Unless you're still a child, you probably remember what it was like to be an eighteen year old.
Talk about a confusing time, am I right? You're done with the legally required portion of your education, which is something that has been a very regular, very integral part of your life for at least 13 years. You're no longer "forced" into the proximity of your friends every day, and know that you'll lose touch with so many of the people that you can't begin to picture your life without. You won't admit it, but your brain still isn't fully formed and you're still becoming who you're going to be while also still being driven so much more by emotions than logic. You're not a child anymore, but (often, not always) you're still beholden to your parents in some way--either they still have expectations and rules for what you can and can't do, or you wish they'd care enough to give you a second glance.
Yeah, if you can't tell, Frenemies with Benefits by Lydia Sharp brought up some feels for me!
Jess Webster is about to graduate high school when she gets THE news: her beloved older brother Chris got a volunteering job in Cambodia and can't make it to graduation, BUT he'll be home in July with his hot friend Andrew in tow. And they're staying in Jess and Chris' parents house for a month and a half. You know, the same house Jess lives in. She's crushed on Andrew for years, and this could finally be her opportunity to make him see her as more than just Chris' dorky little sister. Well, that is if she can stop herself from doing nothing but awkwardly gurgling every time Andrew so much as glances her way. Jess is, tragically (in her opinion) still a virgin, and has no idea how to act around a crush...especially when the boy she has her eye on is older and (she assumes) much more experienced than she is. At lunch on the last day of school, she's venting about her predicament to her bestie, Rayna, when Jess' frenemy, Ben Oliver, overhears everything. He sarcastically (Jess thinks) offers to give her "lessons." He'll teach her, for lack of better words, how to sex, so that she can use her newfound knowledge, and confidence, to seduce Andrew when he gets to town.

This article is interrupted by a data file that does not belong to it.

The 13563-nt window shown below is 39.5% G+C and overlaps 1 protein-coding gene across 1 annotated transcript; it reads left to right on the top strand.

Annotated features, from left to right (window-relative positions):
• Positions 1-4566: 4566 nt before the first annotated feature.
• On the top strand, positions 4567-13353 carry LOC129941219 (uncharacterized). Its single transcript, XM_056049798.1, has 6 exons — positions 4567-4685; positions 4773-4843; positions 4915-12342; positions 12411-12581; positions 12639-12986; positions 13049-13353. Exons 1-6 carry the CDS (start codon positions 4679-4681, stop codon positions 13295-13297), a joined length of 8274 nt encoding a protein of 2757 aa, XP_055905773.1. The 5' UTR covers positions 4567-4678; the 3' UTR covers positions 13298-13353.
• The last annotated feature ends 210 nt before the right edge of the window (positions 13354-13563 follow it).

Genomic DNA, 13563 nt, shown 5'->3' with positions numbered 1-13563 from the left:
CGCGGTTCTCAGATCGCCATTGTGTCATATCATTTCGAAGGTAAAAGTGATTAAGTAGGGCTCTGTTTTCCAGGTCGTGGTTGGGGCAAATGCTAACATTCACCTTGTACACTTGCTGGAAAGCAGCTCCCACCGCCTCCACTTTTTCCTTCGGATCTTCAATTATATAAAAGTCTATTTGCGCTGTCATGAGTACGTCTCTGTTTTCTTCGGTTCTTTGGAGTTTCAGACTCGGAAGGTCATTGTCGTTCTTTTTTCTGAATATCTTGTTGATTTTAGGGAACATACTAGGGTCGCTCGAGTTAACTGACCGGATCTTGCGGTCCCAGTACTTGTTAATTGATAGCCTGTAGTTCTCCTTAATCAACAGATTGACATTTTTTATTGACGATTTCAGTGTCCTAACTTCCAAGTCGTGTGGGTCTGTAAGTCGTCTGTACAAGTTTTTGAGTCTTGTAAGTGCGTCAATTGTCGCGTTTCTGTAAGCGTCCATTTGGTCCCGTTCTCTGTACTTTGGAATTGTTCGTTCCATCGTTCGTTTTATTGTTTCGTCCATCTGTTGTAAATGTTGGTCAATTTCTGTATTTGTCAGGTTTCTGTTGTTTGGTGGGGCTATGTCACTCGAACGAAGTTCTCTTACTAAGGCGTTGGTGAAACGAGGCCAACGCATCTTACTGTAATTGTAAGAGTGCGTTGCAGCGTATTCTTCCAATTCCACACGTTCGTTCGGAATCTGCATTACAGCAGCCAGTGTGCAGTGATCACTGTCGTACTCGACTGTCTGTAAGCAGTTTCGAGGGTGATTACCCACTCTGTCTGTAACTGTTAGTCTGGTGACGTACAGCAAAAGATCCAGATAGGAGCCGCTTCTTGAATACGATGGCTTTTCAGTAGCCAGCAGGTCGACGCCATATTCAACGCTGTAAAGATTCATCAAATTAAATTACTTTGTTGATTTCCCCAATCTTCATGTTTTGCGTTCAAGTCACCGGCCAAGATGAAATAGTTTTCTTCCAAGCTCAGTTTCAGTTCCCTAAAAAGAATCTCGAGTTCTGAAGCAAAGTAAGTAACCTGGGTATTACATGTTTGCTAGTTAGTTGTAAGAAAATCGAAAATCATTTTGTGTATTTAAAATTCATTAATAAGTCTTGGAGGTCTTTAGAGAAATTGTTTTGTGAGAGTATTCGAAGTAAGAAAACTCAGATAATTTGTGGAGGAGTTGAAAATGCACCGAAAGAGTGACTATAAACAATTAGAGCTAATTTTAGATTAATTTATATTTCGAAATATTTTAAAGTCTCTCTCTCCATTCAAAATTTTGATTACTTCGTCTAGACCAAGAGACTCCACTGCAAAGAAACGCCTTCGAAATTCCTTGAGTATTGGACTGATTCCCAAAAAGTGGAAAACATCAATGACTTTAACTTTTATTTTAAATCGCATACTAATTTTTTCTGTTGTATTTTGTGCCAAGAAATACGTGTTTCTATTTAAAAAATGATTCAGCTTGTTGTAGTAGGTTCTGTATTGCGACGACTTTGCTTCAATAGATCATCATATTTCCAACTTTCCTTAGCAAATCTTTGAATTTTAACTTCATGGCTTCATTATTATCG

Jess is just desperate enough to take Ben up on his offer...mostly because she has eyes and can admit that even though they hate each other, Ben is smoking hot and she could definitely do worse--and she needs the help.
As you can guess, and as with any fake dating story, it gets messy fast. Feelings start getting involved, but are they real, or is it just the sizzling physical spark that is undeniable between Jess and Ben?
I enjoyed this book, but had a few issues with it as well. It was a very cute YA coming of age story, and also one that I feel is very important. Lydia Sharp, at the beginning of the book, leaves a note to her readers that talks about her curiosity, utter lack of knowledge about, and her embarrassment relating to sex when she was a teenager. She, like so many readers, didn't have a maternal figure that was comfortable talking about sex with her, and most of her friends were already having sex. She talks about how her options were clinical definitions of sex you'd find in reference books or on Google, or wildly fantastical romance novels--neither of which paints the most accurate picture of what the experience of sex is like. That was, until she found Forever by Judy Blume. It was a book written from a teenaged perspective, but that gave her clearer, more realistic idea of what she could expect from having sex. Writing this book, for Lydia, was a way to offer teenagers now what she needed then: an age-appropriate tale that shows the importance of both consent and safe sex, that there should be no shame in consensual sex, that it's okay and perfectly right to be in control of your own sex life, and that virginity is nothing to be ashamed of either. In that way, I thought this book was absolutely beautiful--it gives younger readers that feel like that don't have anywhere to turn for knowledge, a place to go. Something to read that gives them an example of how it should always be, even if your life isn't a YA novel.